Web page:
-11 September: Grand Prix Cycliste de Québec (Canada)
-13 September: Grand Prix Cycliste de Montréal (Canada)
-29 September -3 October: BinckBank Tour
-30 September: La Flèche Wallonne (Belgium)
-3-25 October: Giro d’Italia (Italy)
-4 October: Liège-Bastogne-Liège (Belgium)
-10 October: Amstel Gold Race (the Netherlands)
-11 October: Gent-Wevelgem in Flanders Fields (Belgium)
-14 October: A Travers la Flandre (Belgium)
-15-20 October: Gree – Tour of Guangxi (China)
-18 October: Tour des Flandres (Belgium)
-20 October – 8 November: Vuelta Ciclista a España (Spain)
-21 October: Driedaagse Brugge-De Panne (Belgium)
-25 October: Paris-Roubaix (France)
-31 October: Il Lombardia (Italy)
Dates to be confirmed: EuroEyes Cyclassics Hamburg (Germany) and Eschborn-Frankfurt (Germany).
The National Championships should take place from 20 to 23 August. However, their dates will be subject to the possibility of National Federations to organise their event in August. Depending on the case, alternative dates may be proposed as we note that it will be impossible for numerous major National Federations to hold their National Championships on the dates scheduled by the UCI.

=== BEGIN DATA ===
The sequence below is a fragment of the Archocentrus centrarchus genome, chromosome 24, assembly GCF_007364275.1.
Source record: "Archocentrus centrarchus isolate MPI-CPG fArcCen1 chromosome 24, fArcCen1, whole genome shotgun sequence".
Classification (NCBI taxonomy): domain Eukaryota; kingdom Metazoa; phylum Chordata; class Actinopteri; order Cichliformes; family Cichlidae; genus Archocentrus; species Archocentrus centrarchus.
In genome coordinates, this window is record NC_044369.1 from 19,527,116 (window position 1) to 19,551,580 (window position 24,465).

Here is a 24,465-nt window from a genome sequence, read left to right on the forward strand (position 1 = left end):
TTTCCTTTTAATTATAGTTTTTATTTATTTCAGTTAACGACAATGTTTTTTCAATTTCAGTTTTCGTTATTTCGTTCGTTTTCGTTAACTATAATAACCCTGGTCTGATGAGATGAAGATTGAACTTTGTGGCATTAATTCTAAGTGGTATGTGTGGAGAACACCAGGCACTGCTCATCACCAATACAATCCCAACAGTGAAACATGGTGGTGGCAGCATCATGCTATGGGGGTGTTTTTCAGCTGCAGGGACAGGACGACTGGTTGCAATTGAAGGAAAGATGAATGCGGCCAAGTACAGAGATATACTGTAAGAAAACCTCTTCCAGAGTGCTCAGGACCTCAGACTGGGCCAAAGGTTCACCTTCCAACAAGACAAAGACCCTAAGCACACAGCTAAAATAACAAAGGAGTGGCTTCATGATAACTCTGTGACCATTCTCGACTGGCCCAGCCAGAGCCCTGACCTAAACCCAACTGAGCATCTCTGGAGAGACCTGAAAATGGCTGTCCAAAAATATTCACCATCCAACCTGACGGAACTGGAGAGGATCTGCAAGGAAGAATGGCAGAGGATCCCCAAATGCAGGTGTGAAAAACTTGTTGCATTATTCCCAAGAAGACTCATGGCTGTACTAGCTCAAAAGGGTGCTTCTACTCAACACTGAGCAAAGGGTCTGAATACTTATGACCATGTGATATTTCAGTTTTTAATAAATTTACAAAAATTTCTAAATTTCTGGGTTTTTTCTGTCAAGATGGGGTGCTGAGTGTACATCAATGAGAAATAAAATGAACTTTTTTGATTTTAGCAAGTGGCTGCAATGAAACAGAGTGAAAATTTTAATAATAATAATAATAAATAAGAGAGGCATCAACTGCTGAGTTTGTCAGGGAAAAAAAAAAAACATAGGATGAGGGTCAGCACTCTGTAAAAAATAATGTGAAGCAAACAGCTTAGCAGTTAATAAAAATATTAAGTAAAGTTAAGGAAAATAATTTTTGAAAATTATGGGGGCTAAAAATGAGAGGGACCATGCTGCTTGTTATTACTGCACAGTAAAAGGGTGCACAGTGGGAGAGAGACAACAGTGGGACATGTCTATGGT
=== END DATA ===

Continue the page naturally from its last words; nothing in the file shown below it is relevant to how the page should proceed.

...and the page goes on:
Commenting on the revised calendar for the UCI WorldTour, the UCI President David Lappartient declared: “We have drawn up a solid, attractive and varied new calendar that is as realistic and coherent as possible. This has been achieved as early as was practicable and in line with information available today concerning the evolution of the pandemic. Riders, teams and organisers now have the dates they need to anticipate the resumption of racing on 1st August. This is a very important step that the entire cycling community, financially impacted by the pandemic, has been waiting for to move forward. I would like to acknowledge the spirit of solidarity and responsibility shown by all players – in this respect I thank Unipublic which accepted to reduce the length of the Vuelta Ciclista a España – and the courage that the families of professional cycling have demonstrated in these difficult times. We will continue to move forward together towards the resumption of the season, nevertheless with the reminder that the health of riders and all concerned parties is still the overriding priority, and that the recommencement of our activities will remain dependent on the evolution of the world health situation.”